New rules for indoor gatherings take effect in the N.W.T.

·3 min read
A photo of Yellowknife's skyline in October. The gathering restrictions in the city, and most other N.W.T. communities, changed on Friday evening. (Graham Shishkov/CBC - image credit)
A photo of Yellowknife's skyline in October. The gathering restrictions in the city, and most other N.W.T. communities, changed on Friday evening. (Graham Shishkov/CBC - image credit)

As promised, new public health orders have come into effect across the N.W.T. They make official the territory's anticipated voluntary vaccine passport system.

If a non-essential N.W.T. business or organization decides to implement the program, then the territory's chief public health officer still gets a final say on how many people are allowed to gather there.

The changes kicked in at 5 p.m. Friday, but some Yellowknife restaurants and pubs were ready for the change.

Jean Paquette, the food and beverage manager at Trader's Grill in the Explorer Hotel in Yellowknife, told CBC News the lounge would be asking patrons for their proof of vaccination.

"We'll probably get a little bit of pushback, but what can you do?" said Paquette.

Details of new public health order

Gathering limits across the territory — except for in Behchokǫ, K'atl'odeeche First Nation and Hay River — were also relaxed as of Friday evening.

According to a new public health order, people are now allowed to have up to 25 fully vaccinated people, or people under the age of 12, in a home at the same time. If not vaccinated, people are allowed to have up to five visitors over at a time — so long as the total number of people in the home (including family members) isn't more than ten.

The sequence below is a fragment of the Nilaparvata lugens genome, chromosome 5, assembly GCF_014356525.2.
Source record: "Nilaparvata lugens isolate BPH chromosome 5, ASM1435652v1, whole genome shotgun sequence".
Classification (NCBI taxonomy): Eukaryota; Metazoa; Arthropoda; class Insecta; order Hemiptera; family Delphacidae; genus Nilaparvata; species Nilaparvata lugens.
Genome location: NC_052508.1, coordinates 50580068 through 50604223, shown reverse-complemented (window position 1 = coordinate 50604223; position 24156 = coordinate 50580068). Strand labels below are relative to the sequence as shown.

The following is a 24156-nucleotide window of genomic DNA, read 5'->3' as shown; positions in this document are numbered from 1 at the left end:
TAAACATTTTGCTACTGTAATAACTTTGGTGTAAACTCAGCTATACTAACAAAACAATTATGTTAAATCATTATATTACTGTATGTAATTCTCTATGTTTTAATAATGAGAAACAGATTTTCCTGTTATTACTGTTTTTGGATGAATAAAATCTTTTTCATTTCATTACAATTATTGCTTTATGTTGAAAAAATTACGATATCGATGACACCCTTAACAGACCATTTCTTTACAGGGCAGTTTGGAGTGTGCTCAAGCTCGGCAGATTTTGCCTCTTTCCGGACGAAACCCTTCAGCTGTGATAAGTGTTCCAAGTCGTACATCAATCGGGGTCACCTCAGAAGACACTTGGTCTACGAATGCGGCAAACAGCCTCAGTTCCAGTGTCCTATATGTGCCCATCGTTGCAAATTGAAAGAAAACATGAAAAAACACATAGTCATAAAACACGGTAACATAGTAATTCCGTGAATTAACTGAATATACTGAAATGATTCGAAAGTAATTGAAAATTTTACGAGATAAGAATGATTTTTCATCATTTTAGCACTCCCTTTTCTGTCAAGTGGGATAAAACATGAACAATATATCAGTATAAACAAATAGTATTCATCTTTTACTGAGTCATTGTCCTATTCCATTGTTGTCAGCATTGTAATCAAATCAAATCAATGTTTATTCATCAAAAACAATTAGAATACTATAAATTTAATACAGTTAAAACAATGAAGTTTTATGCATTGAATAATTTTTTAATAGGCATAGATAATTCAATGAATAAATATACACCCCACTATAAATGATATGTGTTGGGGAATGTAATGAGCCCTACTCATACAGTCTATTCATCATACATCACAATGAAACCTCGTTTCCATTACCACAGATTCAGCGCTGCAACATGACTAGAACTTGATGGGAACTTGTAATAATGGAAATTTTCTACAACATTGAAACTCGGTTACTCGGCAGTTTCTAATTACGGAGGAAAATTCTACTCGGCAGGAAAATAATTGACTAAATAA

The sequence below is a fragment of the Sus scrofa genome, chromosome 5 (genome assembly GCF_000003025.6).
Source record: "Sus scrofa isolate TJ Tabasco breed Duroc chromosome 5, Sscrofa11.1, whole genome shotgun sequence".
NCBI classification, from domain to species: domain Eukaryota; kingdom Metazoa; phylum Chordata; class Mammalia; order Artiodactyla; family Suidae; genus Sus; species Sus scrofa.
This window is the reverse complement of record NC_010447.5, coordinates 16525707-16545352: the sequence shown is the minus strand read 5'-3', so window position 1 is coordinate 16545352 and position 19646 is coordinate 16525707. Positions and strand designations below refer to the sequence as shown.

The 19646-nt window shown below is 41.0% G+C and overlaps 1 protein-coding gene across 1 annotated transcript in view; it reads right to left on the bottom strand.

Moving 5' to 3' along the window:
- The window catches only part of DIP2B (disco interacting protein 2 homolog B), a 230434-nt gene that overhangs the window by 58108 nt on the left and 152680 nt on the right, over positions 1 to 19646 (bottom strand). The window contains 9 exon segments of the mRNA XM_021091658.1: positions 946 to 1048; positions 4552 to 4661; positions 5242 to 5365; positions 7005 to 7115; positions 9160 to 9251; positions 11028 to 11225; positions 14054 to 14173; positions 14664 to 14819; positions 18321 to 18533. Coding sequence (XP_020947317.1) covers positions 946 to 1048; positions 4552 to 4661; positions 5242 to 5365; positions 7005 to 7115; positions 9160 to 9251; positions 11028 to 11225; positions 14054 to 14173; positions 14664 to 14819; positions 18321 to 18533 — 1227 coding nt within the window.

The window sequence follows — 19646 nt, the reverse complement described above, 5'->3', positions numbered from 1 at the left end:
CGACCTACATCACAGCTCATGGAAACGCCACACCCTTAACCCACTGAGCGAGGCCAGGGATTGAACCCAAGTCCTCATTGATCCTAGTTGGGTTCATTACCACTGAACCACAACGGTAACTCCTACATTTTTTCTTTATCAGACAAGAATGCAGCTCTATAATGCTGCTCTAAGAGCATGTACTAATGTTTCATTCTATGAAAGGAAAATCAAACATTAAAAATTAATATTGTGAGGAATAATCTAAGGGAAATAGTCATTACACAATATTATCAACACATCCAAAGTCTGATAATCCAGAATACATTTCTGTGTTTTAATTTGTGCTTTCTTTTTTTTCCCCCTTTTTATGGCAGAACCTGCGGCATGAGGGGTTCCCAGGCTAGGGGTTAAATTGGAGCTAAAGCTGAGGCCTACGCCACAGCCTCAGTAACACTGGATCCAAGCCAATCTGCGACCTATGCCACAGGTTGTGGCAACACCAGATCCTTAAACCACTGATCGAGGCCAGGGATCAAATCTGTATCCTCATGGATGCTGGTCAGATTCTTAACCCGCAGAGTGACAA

All businesses and organizations are now also allowed to have up to 25 people gather indoors and 50 people to gather outdoors, as long as existing public health orders are respected. Voluntary vaccine passports and approval from the Office of the Chief Public Health Officer, would allow up to 100 people to gather indoors and up to 200 outdoors, public health officials said last week.

A document from the territorial government provided to the Yellowknife Chamber of Commerce to help businesses and organizations prepare for the change, said that "capacity will be determined on a case by case basis and [will] depend on a business or organization's ability to mitigate and minimize the potential risk to their guests and customers."

The OCPHO said it would also depend on the size and layout of a particular venue, and that businesses and organizations would need to submit an application to vary from the standard gathering limits.

All previous applications to vary are no longer valid, the office said.

According to the OCPHO, the following documents are acceptable forms of vaccination proof, and must be presented alongside a piece of photo ID:

  • Copy of the initial vaccination record from the Northwest Territories Health and Social Services Authority (NTHSSA).

  • Paper copy or mobile copy of the territory's new proof of vaccination document.

  • Copy of proof of vaccination document from outside the N.W.T. that includes date of birth, healthcard number, address and inter-jurisdictional QR code.

A containment order in Behchokǫ has been extended to Oct. 29, while a limit on gatherings in Hay River and K'atl'odeeche First Nation remains in effect until the end of Nov. 2.

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